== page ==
With just over six minutes left in the first quarter Saturday, Indiana seemed to have some meaningful momentum for the first time in weeks. Indiana stopped Minnesota on a fourth-down deep in its own zone. Then, freshman quarterback Donaven McCulley burst through the line for an 11-yard touchdown run to put the Hoosiers up 7-0.
This, however, wouldn’t last. In fact, that was the last of the substantial momentum Indiana would hold for the entirety of the game. The Hoosiers gave up 35 consecutive points. Their offense produced a season-low 77 passing yards. By the end, Indiana fell 35-14, marking its seventh consecutive loss and continuing its helpless season.
“This is one of the hardest things we’re going through right now,” Indiana tight end Peyton Hendershot said after the game.
The fact is that Indiana again failed to put up consistent production on either side of the ball.
It became clear that Indiana didn’t have enough confidence in its offensive line to let McCulley sit back in the pocket. McCulley threw just seven passes for 17 yards and two interceptions, both of which weren’t particularly close to connecting with a receiver. Despite the fact that McCulley ran for 72 yards, Indiana’s offense was one-dimensional given its reluctance to throw the ball. Backup Grant Gremel tossed a touchdown in the fourth quarter, but the game was already out of hand.
Indiana’s defense was largely beaten at the point of attack and gave up consecutive methodical drives. The Golden Gophers put up 391 yards of total offense and controlled the clock, holding the ball for 13 minutes more than the Hoosiers. Indiana was unable to force any turnovers, an aspect of the game that it relied on heavily last season.
Each week, the disconnect between Indiana’s expectations before the season and reality this season has become more and more striking.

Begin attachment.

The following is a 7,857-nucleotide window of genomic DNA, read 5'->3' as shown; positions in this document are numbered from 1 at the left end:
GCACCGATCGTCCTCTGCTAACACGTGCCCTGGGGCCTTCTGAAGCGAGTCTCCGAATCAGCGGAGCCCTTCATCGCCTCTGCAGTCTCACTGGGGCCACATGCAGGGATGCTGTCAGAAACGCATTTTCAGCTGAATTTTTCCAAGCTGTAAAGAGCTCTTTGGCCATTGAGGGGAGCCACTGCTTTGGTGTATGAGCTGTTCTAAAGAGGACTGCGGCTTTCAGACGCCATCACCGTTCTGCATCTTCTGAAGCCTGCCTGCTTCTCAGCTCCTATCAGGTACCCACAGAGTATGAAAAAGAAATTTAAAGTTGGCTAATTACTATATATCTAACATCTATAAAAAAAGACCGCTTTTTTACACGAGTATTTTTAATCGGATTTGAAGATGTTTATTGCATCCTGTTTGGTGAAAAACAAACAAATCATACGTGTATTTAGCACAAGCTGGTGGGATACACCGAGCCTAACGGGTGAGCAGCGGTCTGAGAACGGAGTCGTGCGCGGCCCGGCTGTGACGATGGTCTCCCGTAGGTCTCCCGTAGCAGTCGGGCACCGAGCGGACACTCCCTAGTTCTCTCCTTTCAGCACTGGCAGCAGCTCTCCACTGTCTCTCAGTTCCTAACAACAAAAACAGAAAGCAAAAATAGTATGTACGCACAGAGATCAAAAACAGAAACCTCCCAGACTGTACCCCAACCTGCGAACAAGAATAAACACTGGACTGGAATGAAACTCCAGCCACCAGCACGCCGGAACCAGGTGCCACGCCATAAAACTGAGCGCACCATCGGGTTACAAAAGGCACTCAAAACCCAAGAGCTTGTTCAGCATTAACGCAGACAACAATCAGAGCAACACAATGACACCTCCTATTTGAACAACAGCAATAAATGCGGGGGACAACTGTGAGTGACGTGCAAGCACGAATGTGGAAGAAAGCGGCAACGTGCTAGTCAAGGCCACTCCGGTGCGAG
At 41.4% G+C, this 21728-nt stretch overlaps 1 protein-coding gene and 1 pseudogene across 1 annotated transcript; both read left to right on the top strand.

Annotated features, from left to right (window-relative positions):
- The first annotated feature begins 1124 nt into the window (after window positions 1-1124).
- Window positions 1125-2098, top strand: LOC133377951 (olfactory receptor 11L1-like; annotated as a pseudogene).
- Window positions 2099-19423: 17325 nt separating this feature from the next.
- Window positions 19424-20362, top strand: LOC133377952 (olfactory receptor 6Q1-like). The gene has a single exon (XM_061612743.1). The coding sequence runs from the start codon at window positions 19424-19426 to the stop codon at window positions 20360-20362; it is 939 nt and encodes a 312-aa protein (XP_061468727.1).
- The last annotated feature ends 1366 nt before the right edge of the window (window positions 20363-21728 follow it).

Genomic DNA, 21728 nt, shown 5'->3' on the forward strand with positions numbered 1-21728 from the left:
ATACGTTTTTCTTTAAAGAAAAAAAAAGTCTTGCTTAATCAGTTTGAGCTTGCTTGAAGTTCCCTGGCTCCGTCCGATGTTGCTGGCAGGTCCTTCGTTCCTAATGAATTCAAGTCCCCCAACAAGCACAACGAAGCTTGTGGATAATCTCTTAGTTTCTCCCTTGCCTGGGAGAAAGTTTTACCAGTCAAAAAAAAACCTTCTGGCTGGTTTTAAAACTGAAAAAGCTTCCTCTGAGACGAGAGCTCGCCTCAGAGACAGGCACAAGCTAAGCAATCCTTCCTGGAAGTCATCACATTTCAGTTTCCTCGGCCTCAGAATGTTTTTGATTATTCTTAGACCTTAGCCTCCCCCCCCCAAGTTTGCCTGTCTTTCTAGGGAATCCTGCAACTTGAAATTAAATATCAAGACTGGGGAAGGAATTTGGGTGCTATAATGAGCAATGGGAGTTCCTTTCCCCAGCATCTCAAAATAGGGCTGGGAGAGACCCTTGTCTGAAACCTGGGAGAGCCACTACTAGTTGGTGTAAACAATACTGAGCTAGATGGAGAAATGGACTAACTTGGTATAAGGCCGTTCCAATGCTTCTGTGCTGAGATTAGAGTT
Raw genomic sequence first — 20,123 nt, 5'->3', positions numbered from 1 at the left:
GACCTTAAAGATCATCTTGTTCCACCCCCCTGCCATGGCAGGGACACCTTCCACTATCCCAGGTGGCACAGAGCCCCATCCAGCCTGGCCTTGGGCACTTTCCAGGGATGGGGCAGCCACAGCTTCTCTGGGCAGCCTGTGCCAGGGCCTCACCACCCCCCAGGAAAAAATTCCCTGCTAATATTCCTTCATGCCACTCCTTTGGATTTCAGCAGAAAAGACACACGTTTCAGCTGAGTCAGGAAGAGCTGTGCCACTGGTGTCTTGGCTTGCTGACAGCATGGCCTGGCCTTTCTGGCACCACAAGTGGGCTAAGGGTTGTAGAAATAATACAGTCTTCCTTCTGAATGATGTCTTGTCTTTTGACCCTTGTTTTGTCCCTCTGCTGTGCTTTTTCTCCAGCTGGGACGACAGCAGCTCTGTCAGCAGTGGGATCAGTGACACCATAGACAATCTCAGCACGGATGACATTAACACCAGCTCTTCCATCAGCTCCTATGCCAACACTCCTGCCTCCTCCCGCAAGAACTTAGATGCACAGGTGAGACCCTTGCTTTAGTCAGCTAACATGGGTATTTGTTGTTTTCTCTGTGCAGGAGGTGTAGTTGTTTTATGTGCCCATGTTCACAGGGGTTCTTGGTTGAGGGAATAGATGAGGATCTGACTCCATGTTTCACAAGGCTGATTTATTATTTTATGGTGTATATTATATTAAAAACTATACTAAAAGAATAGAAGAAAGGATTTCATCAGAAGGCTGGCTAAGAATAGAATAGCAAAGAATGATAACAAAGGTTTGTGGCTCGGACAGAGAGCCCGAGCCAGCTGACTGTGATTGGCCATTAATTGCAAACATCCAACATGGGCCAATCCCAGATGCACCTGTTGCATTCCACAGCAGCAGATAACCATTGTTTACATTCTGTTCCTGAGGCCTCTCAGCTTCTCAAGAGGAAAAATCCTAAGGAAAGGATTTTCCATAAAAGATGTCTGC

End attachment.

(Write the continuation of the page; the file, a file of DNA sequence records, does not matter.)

Indiana started the season with hopes of a Big Ten title.
They very well may finish the season without a win over a Power Five team.
The lofty goals, though, didn’t seem too far off entering the season. The Hoosiers were coming off of a historic 6-2 season, one in which they introduced themselves onto the national stage and ascended to a No. 8 ranking.
Over the summer, players and coaches talked about aspirations of winning the Big Ten. There are signs around IU’s facility that read “What have you done today to win the Big Ten?” When head coach Tom Allen took over the program in 2016, Indiana would break down its huddles with “Big Ten Champs.” But Allen put a stop to it because he felt it was unrealistic. This season, though, he allowed his players to start doing it again.
The most highly-anticipation season in IU football history wasn’t just due to the overall aura of the program, but also the fact that Indiana was returning 17 starters, including quarterback Michael Penix Jr. They brought in multiple Power Five transfers, including former five-star running back Stephen Carr.
But for a variety of reasons, those expectations fell flat.